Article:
Re: Clark strikes a blow against “forces of No”
There is note of political desperation in Premier Christy Clark’s criticism of those who question the direction taken by the province’s quest to export LNG and create thousands of jobs she may have missed the boat.
The province’s land-based LNG plants could well be facing competition from some of the world’s floating LNG facilities being built in South Korea and backed by Royal Dutch Shell – Ship length 488 meters (1,600ft), with width 74 meters (243ft) and when storage tanks are fully loaded weigh more than 600,000 tons.
The packed onboard LNG facility takes up on ¼ the area of an equivalent land based facility can withstand a category 5 cyclone and be built quickly.
Economies of scale of flouting facilities are close to land based facilities and cheapen the cost of producing LNG.
Escalating costs of building land facilities, resistance from host communities, genuine environmental concerns and noise problems has caused Shell to build floating facilities that are a technical game changer with new technology.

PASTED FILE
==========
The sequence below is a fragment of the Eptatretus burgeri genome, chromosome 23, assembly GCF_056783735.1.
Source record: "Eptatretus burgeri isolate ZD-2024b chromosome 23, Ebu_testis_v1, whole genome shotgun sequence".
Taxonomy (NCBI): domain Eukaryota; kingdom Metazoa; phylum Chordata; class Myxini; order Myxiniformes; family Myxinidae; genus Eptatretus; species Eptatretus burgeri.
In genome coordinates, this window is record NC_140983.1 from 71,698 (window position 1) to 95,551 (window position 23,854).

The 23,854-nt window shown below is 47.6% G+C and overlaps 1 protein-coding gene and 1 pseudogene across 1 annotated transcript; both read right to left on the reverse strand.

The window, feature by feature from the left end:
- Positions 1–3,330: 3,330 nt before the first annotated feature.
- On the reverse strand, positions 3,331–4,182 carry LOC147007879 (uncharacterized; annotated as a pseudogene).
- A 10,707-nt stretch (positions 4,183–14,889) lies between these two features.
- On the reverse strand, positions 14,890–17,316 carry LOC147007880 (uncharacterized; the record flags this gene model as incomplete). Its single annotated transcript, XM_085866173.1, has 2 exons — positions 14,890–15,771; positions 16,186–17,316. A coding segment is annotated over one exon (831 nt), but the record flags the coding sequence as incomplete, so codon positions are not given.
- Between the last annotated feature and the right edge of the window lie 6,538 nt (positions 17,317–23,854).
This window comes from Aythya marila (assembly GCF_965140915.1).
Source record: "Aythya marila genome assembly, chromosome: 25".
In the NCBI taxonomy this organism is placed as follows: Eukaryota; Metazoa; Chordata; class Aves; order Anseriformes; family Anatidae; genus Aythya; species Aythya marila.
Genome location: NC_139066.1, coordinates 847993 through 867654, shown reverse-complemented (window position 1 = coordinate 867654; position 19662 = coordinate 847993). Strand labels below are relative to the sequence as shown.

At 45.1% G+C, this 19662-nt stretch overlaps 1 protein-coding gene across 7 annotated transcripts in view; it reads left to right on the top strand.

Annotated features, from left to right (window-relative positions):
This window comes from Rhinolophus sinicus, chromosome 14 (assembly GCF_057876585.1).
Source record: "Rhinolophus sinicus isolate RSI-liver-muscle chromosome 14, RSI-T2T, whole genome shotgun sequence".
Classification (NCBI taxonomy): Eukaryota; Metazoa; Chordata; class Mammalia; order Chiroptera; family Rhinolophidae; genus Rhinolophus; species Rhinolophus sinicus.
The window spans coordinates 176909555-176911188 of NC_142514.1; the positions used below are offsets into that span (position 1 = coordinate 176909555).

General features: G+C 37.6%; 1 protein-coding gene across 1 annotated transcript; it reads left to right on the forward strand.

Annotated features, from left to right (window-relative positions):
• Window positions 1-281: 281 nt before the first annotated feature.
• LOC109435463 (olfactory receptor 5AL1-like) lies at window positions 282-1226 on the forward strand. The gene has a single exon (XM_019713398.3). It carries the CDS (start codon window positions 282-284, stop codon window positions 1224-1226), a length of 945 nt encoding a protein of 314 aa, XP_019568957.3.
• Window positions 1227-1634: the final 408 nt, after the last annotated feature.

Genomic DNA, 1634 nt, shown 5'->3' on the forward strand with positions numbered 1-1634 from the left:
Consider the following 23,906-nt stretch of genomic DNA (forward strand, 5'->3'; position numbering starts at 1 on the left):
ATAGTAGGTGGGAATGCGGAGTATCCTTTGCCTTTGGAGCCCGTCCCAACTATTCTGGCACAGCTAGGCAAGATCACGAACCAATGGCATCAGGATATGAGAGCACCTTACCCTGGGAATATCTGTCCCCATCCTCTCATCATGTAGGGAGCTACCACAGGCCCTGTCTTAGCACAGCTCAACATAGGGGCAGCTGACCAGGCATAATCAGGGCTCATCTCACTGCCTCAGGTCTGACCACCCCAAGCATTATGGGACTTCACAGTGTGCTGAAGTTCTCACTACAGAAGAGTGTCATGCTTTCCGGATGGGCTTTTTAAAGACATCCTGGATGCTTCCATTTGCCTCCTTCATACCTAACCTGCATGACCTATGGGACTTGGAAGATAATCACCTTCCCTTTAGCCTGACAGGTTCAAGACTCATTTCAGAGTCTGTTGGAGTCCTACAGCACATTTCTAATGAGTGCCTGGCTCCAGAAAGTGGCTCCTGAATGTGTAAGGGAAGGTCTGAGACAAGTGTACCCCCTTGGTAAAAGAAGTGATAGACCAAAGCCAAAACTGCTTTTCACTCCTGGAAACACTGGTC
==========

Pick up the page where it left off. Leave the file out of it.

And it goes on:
After a land based facility has been built and found to impact on the local environment it cannot be moved, a floating facility can be relocated.
Once the life of an LNG installation has ended the dismantling of the plant and resultant site remediation can be costly, not including the provincial construction tax breaks given in the first place.
With the low Canadian dollar, B.C. should step back and rethink how the province is to export LNG and not offer forty year gas extraction leases.
A. R Shaw